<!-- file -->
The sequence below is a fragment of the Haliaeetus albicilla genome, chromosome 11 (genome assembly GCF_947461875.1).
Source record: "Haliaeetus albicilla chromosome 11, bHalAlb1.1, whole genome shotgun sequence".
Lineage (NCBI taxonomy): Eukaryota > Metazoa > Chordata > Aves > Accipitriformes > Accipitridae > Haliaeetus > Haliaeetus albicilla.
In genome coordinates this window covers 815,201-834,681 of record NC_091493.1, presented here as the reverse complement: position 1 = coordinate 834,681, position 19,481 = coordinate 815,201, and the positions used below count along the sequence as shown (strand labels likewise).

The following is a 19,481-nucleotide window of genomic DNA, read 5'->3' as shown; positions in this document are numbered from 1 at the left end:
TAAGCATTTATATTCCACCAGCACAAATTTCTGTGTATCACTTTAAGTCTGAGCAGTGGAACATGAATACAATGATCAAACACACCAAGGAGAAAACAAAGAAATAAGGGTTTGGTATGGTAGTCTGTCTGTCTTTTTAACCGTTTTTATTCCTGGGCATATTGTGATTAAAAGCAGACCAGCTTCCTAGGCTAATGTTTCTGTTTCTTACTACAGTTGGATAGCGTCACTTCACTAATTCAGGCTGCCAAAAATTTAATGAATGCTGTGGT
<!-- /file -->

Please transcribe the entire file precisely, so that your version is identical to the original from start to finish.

The sequence below is a fragment of the Haliaeetus albicilla genome, chromosome 11 (genome assembly GCF_947461875.1).
Source record: "Haliaeetus albicilla chromosome 11, bHalAlb1.1, whole genome shotgun sequence".
Lineage (NCBI taxonomy): Eukaryota > Metazoa > Chordata > Aves > Accipitriformes > Accipitridae > Haliaeetus > Haliaeetus albicilla.
In genome coordinates this window covers 815,201-834,681 of record NC_091493.1, presented here as the reverse complement: position 1 = coordinate 834,681, position 19,481 = coordinate 815,201, and the positions used below count along the sequence as shown (strand labels likewise).

The following is a 19,481-nucleotide window of genomic DNA, read 5'->3' as shown; positions in this document are numbered from 1 at the left end:
TAAGCATTTATATTCCACCAGCACAAATTTCTGTGTATCACTTTAAGTCTGAGCAGTGGAACATGAATACAATGATCAAACACACCAAGGAGAAAACAAAGAAATAAGGGTTTGGTATGGTAGTCTGTCTGTCTTTTTAACCGTTTTTATTCCTGGGCATATTGTGATTAAAAGCAGACCAGCTTCCTAGGCTAATGTTTCTGTTTCTTACTACAGTTGGATAGCGTCACTTCACTAATTCAGGCTGCCAAAAATTTAATGAATGCTGTGGT